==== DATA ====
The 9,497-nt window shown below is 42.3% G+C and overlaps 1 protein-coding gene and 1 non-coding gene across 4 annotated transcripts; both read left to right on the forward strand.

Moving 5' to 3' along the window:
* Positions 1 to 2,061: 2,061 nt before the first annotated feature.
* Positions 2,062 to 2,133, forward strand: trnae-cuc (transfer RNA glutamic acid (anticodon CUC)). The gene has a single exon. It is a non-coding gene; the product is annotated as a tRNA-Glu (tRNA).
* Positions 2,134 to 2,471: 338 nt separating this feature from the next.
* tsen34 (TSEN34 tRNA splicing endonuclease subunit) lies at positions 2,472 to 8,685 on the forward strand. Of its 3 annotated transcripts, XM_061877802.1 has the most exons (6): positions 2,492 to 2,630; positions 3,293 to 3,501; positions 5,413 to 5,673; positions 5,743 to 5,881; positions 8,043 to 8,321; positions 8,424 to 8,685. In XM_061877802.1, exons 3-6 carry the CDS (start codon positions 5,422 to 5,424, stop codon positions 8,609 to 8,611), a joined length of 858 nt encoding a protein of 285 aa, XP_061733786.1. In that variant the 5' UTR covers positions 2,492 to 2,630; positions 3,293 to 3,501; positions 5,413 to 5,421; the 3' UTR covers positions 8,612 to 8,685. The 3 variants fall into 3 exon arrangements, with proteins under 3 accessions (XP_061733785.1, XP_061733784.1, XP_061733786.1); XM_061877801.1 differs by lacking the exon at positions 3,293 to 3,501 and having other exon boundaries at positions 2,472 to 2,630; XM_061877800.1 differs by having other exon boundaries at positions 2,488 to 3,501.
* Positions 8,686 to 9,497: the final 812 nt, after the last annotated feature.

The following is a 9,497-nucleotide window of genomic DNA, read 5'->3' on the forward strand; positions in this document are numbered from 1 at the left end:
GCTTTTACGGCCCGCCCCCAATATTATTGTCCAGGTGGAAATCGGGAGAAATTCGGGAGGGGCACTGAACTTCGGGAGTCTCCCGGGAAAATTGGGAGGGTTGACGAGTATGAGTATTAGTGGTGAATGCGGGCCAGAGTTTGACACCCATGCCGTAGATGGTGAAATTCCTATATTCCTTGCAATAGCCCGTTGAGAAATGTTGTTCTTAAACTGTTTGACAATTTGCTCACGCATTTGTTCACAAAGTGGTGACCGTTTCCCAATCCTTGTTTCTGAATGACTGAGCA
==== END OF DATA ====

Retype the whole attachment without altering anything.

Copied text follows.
The 9,497-nt window shown below is 42.3% G+C and overlaps 1 protein-coding gene and 1 non-coding gene across 4 annotated transcripts; both read left to right on the forward strand.

Moving 5' to 3' along the window:
* Positions 1 to 2,061: 2,061 nt before the first annotated feature.
* Positions 2,062 to 2,133, forward strand: trnae-cuc (transfer RNA glutamic acid (anticodon CUC)). The gene has a single exon. It is a non-coding gene; the product is annotated as a tRNA-Glu (tRNA).
* Positions 2,134 to 2,471: 338 nt separating this feature from the next.
* tsen34 (TSEN34 tRNA splicing endonuclease subunit) lies at positions 2,472 to 8,685 on the forward strand. Of its 3 annotated transcripts, XM_061877802.1 has the most exons (6): positions 2,492 to 2,630; positions 3,293 to 3,501; positions 5,413 to 5,673; positions 5,743 to 5,881; positions 8,043 to 8,321; positions 8,424 to 8,685. In XM_061877802.1, exons 3-6 carry the CDS (start codon positions 5,422 to 5,424, stop codon positions 8,609 to 8,611), a joined length of 858 nt encoding a protein of 285 aa, XP_061733786.1. In that variant the 5' UTR covers positions 2,492 to 2,630; positions 3,293 to 3,501; positions 5,413 to 5,421; the 3' UTR covers positions 8,612 to 8,685. The 3 variants fall into 3 exon arrangements, with proteins under 3 accessions (XP_061733785.1, XP_061733784.1, XP_061733786.1); XM_061877801.1 differs by lacking the exon at positions 3,293 to 3,501 and having other exon boundaries at positions 2,472 to 2,630; XM_061877800.1 differs by having other exon boundaries at positions 2,488 to 3,501.
* Positions 8,686 to 9,497: the final 812 nt, after the last annotated feature.

The following is a 9,497-nucleotide window of genomic DNA, read 5'->3' on the forward strand; positions in this document are numbered from 1 at the left end:
GCTTTTACGGCCCGCCCCCAATATTATTGTCCAGGTGGAAATCGGGAGAAATTCGGGAGGGGCACTGAACTTCGGGAGTCTCCCGGGAAAATTGGGAGGGTTGACGAGTATGAGTATTAGTGGTGAATGCGGGCCAGAGTTTGACACCCATGCCGTAGATGGTGAAATTCCTATATTCCTTGCAATAGCCCGTTGAGAAATGTTGTTCTTAAACTGTTTGACAATTTGCTCACGCATTTGTTCACAAAGTGGTGACCGTTTCCCAATCCTTGTTTCTGAATGACTGAGCA